Extensive skin loss and chronic wounds are still a significant challenge to clinicians: even if injured epidermis is normally able to self-renew, deep injuries can cause negative regulation of the wound healing cascade, leading to chronic wound formation. Skin-autografting surgical procedures are often limited by the poor availability of healthy tissue, whereas the use of non-self-tissues for allografts presents some severe risks. Tissue-engineered skin substitutes have recently become viable as a suitable alternative to auto- and allografts. However, biologists, biochemists, and technical engineers are still struggling to produce complex skin substitutes that can readily be transplanted in large quantities. The ambitious goal is now to construct a dermoepidermal substitute that rapidly vascularizes and optimally supports a stratifying epidermal graft on a biodegradable matrix. This review analyzes these aspects in light of the available literature and the authors’ experience.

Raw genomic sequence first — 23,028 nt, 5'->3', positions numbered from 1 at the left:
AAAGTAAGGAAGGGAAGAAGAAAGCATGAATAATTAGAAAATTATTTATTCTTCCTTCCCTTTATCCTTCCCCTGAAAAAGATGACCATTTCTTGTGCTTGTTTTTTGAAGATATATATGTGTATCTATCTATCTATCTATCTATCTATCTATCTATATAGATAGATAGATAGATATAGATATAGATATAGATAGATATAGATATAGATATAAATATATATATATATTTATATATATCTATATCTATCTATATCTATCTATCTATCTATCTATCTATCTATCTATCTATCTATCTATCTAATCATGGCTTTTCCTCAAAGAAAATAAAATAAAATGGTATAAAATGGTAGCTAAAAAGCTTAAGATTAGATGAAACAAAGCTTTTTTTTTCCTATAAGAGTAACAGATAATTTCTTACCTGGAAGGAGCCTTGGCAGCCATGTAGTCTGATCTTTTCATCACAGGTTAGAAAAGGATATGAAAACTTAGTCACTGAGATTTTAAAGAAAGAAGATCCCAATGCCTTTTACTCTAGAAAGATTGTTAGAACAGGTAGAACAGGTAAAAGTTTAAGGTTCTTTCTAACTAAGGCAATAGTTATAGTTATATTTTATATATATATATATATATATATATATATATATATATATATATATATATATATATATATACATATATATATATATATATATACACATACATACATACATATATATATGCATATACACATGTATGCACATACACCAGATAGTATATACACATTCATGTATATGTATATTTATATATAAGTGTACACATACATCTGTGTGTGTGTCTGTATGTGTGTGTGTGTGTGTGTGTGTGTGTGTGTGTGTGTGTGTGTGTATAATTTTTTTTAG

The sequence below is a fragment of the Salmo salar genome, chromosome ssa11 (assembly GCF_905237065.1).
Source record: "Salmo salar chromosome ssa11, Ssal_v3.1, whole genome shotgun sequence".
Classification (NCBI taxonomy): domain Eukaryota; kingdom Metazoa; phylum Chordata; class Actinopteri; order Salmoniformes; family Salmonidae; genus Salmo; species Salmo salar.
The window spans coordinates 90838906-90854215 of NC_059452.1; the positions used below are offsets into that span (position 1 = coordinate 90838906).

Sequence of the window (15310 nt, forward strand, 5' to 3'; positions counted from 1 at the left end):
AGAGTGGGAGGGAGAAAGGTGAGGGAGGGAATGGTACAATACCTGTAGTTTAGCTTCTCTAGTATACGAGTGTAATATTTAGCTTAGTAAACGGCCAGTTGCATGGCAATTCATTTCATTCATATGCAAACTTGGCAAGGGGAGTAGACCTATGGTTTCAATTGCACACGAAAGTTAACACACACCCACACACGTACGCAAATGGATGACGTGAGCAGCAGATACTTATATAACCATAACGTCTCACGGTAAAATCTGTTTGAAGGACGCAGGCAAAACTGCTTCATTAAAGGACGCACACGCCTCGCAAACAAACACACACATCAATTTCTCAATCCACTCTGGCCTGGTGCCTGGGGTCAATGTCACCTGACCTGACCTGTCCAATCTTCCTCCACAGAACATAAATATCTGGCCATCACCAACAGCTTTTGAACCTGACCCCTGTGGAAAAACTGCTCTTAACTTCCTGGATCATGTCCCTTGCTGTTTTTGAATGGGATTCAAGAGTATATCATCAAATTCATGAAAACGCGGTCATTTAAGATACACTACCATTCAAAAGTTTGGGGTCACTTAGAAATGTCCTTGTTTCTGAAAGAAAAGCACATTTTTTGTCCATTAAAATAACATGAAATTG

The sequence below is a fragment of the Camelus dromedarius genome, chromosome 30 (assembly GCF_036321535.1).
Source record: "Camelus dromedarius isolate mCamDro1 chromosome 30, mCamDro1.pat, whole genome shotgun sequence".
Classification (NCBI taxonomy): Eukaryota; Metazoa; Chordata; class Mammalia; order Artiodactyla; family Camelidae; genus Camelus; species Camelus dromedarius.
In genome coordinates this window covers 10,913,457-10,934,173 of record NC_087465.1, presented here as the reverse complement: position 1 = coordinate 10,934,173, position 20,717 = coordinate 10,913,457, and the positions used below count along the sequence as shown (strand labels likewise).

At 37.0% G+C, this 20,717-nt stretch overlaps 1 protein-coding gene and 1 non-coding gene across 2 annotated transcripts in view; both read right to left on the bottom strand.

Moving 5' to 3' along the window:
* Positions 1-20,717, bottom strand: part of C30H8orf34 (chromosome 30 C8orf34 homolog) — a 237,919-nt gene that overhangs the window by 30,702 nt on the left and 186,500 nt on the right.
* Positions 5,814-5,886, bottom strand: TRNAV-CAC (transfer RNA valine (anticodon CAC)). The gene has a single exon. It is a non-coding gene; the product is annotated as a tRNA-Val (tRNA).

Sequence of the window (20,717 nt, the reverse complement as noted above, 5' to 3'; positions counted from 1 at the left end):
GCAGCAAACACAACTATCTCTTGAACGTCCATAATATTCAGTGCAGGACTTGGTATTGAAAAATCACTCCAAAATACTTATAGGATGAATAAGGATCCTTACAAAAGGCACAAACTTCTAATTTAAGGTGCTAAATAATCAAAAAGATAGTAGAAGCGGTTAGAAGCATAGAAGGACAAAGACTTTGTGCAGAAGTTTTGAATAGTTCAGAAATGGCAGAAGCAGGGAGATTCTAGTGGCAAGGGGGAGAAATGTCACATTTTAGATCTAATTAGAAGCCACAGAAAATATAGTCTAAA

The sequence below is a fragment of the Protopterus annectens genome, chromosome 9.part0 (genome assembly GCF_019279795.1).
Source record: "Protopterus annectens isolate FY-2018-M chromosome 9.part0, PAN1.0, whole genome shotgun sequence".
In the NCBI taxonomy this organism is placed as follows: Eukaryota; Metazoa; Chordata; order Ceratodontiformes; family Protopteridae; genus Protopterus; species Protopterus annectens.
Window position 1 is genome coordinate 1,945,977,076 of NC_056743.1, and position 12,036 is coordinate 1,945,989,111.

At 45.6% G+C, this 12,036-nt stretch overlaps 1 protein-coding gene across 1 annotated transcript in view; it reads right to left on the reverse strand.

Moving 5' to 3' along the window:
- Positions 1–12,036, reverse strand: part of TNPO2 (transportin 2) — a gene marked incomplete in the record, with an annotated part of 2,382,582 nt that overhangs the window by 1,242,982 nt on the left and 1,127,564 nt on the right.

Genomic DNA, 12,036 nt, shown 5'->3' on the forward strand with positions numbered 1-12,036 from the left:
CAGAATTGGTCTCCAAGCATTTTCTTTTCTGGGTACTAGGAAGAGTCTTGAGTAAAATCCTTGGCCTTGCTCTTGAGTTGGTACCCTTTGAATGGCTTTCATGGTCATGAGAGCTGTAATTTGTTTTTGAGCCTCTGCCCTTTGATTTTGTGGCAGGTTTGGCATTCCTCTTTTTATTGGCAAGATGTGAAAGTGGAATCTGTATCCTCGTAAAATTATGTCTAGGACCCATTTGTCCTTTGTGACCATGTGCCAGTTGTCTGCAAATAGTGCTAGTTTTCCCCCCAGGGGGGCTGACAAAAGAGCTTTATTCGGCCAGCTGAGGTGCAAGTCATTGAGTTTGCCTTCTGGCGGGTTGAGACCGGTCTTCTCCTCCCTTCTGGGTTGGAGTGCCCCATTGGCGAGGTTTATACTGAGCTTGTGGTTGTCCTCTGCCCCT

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The authors declare that they have no conflict of interest.
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Catalano, E., Cochis, A., Varoni, E. et al. Tissue-engineered skin substitutes: an overview. J Artif Organs 16, 397–403 (2013). https://doi.org/10.1007/s10047-013-0734-0
- Engineered skin substitute
- Skin regeneration
- Bioengineered skin
- Engineered models